There are three chunks of statistics that I think serve to highlight major trends.
1. In the US, “alternative” e-payment methods for online commerce (ie, not credit or debit cards) were about 12% of the market by value in 2005 and will grow to around 26% by value in 2009 (source: Celent, 6/06). Most growth will come from online PIN debit and new ACH access.
2. Overall, e-commerce merchants have managed fraud down from 3% in 2002 to 1.6% today, but at a substantial cost: more than a billion dollars invested in back-office staff and fraud-detection technology.
3. Credit cards are losing e-commerce market share perhaps more rapidly than many observers may have thought: they now account for 58.3% of online sales, down from a dominant 96% share in 1999. By 2009 that share will have dwindled to just 48.4%. This decline comes as credit cards continue to make gains in the U.S. economy as a whole. They account for 26.1% of all transactions, up from 22.1% six years ago, and will reach a 29.3% share by 2009.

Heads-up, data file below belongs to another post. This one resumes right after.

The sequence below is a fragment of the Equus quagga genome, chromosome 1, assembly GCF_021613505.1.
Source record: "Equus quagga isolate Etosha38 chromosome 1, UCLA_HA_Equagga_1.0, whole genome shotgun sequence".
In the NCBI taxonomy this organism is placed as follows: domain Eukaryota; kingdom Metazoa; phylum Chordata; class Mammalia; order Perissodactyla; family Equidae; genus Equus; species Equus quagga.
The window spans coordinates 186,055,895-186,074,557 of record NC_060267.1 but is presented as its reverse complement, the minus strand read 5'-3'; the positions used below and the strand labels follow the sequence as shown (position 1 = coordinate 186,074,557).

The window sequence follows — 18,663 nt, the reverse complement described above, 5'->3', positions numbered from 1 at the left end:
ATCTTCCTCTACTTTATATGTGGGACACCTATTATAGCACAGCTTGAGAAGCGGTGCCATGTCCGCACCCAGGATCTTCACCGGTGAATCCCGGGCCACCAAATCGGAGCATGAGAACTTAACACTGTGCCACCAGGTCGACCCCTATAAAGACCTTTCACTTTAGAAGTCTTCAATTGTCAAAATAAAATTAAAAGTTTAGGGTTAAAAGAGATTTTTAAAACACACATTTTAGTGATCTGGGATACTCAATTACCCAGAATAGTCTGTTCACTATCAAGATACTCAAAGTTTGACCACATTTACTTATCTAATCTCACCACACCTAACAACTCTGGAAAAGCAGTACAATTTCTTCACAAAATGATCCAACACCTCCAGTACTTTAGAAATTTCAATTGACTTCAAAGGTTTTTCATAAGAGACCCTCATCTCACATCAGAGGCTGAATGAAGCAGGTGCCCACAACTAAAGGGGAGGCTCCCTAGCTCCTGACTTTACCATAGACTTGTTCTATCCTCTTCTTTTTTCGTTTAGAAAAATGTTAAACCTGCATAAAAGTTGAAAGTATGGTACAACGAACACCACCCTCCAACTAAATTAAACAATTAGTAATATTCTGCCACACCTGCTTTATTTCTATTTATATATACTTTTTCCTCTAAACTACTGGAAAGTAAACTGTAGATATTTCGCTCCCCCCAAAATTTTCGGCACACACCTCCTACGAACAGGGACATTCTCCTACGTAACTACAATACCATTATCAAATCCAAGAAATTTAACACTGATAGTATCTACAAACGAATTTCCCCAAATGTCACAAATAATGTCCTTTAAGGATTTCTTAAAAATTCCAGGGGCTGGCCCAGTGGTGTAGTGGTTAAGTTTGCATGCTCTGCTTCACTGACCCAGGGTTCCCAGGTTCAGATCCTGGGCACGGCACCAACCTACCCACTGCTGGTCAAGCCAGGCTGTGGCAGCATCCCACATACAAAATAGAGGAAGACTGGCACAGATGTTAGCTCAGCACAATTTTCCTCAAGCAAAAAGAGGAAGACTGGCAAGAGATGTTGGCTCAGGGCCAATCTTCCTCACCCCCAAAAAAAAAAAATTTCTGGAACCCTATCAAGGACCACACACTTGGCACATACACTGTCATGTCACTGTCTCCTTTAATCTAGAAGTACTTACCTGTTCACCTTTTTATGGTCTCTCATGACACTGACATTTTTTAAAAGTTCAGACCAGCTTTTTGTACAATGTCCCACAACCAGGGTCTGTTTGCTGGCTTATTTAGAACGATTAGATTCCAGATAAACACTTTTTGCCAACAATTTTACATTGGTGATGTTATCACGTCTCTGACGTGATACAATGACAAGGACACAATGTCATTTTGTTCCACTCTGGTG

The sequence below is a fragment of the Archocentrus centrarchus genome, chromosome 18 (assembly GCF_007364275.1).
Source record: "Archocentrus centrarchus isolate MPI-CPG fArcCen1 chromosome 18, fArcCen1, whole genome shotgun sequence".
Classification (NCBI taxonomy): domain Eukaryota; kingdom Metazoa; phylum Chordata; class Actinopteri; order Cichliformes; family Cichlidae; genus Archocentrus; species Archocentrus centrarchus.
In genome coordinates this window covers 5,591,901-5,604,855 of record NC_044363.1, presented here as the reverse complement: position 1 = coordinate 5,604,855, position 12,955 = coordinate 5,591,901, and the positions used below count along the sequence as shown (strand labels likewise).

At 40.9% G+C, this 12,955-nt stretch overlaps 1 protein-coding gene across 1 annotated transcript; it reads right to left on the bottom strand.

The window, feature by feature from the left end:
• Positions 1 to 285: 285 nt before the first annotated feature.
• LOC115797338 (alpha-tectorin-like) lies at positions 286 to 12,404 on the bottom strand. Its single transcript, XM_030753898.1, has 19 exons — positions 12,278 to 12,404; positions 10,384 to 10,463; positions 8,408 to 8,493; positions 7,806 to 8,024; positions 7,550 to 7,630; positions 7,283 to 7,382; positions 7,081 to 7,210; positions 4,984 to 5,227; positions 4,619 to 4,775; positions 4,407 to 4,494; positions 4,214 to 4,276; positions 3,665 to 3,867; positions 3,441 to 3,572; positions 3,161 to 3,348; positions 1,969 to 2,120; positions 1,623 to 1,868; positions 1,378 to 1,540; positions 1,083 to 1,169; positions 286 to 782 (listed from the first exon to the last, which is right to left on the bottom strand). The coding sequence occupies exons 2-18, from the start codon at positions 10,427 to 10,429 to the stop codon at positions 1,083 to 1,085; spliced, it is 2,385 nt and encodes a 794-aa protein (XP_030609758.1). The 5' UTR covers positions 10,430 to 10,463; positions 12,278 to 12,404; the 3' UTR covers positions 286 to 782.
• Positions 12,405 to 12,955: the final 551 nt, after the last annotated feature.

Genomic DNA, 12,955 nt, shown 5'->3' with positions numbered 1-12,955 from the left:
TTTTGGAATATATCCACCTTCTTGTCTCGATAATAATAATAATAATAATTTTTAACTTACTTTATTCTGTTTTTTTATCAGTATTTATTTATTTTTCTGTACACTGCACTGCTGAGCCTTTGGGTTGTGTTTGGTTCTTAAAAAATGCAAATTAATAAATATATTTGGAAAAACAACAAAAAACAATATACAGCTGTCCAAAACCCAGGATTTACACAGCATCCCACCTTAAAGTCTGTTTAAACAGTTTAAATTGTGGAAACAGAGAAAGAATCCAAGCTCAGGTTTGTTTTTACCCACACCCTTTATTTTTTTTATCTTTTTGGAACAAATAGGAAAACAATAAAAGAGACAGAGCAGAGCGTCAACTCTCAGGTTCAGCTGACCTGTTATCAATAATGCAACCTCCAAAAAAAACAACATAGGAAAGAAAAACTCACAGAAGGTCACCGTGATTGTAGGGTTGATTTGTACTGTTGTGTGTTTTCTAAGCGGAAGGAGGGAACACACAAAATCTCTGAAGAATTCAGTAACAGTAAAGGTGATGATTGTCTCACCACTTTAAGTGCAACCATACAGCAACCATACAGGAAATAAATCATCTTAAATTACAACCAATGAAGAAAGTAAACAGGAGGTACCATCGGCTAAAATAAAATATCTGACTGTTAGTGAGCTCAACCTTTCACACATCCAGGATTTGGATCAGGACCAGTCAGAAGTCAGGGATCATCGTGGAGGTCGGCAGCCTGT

Obviously, it’s not for me to tell credit card issuers how to run their own businesses (that’s the job of management consultants), but fixing CNP must be an absolute priority.
[Dave Birch] Some of the figures in a recent edition of Digital Transactions News are worth repeating. What they mean is, naturally, open to interpretation but one interpretation might be there is plenty of opportunity for new retail e-payment schemes that can deliver a “better” solution for online payments.